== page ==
Rep. Kevin Brady (R-Texas), the top Republican on the powerful House Ways and Means Committee, plans one last legislative push before retiring at the end of this Congress. In the latest episode of our weekly Talking Tax podcast, Brady discusses his impending retirement with Bloomberg Tax reporter Kaustuv Basu, the legislation he hopes to push forward before he leaves, and shares his thoughts on how to make the IRS more customer-friendly.

To catch up

It’s been a busy week when it comes to tax news from state capitals to DC. Here are some of the stories you may have missed from our Bloomberg tax news team:

  • President Joe Biden has said his $2 trillion economic package will need to be split so a scaled-down version can pass Congress in the face of resistance from his own party which blocked the sweeping package.
  • What should states do with extra money? A 7% pay rise for teachers in New Mexico, a record increase in education spending in Kentucky and bonuses for school bus drivers in South Carolina are just a few of the ambitious spending plans of the American governors.
  • The Comptroller of Maryland has issued a tax alert regarding a new extended deadline for individual tax returns and payments granted due to the COVID-19 pandemic.
  • Canada’s plans to introduce a tax credit for carbon capture in the country’s oil patch would amount to a fossil fuel subsidy for inefficient technology, a group of academics say in a letter to the deputy prime minister .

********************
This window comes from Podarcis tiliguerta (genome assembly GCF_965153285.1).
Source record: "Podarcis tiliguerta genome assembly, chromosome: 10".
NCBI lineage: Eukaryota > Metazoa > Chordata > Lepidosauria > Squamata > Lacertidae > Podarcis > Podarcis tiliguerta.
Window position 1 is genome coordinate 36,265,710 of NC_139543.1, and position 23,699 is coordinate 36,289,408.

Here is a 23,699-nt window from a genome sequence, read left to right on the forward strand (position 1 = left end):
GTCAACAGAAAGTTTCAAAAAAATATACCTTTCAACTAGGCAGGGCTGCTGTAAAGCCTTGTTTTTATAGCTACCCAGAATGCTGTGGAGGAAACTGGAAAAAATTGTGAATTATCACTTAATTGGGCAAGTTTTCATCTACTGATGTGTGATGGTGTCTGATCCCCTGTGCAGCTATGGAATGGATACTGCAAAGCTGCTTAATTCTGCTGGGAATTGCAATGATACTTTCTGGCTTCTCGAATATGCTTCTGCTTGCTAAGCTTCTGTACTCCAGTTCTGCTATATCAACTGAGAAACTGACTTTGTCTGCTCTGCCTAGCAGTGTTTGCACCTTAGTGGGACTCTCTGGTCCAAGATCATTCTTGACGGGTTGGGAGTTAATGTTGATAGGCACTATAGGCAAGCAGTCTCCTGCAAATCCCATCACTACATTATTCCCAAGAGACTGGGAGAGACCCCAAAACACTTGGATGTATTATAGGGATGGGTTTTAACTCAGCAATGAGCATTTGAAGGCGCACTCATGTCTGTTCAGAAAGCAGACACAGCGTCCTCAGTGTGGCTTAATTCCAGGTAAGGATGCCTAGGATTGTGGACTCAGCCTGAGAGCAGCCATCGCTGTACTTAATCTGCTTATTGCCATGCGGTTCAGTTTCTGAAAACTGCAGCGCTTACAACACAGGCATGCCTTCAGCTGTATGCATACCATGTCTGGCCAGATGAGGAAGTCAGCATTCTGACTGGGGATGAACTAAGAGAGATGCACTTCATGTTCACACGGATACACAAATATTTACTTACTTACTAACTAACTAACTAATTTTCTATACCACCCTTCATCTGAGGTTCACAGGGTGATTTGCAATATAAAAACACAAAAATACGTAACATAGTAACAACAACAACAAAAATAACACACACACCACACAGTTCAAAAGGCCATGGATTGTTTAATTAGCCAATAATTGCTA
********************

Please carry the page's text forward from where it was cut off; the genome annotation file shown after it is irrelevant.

• House lawmakers introduced a bipartisan bill that would strip the International Olympics Committee of its tax-exempt status.
  • Texas billionaire Robert Brockman, who is currently on trial fighting felony tax charges, sued the government on Thursday to end a special proceeding to immediately impose more than $1.4 billion in taxes, penalties and interest against him.

*Note: Your Bloomberg Tax ID will be required to access Tax News.


Our Spotlight series sheds light on the careers and lives of tax professionals around the world. This week, Spotlight on Gerry McCarthy, Managing Director of CBIZ MHM, LLC in Boston. McCarthy has over 36 years of public accounting and industry experience, and is focused on providing tax advisory and compliance services to all segments of the insurance market.

Get noticed

At Bloomberg Law, we pride ourselves on our ongoing efforts to showcase the next generation of leaders in the legal profession.

We are delighted to announce our 2022 call for nominations for “They’ve Got Next: The 40 Under 40,” Bloomberg Law’s special report recognizing the achievements of outstanding young lawyers nationwide.

Here are the nomination criteria and submission instructions.

Quick Answer Numbers

The tax rate for taxable income up to $20,000 ($563,236.36 in today’s dollars) was 1% for the 1913 tax year. The additional tax—or supertax—on amounts over $20,000 were calculated on a graduated scale of up to 6%.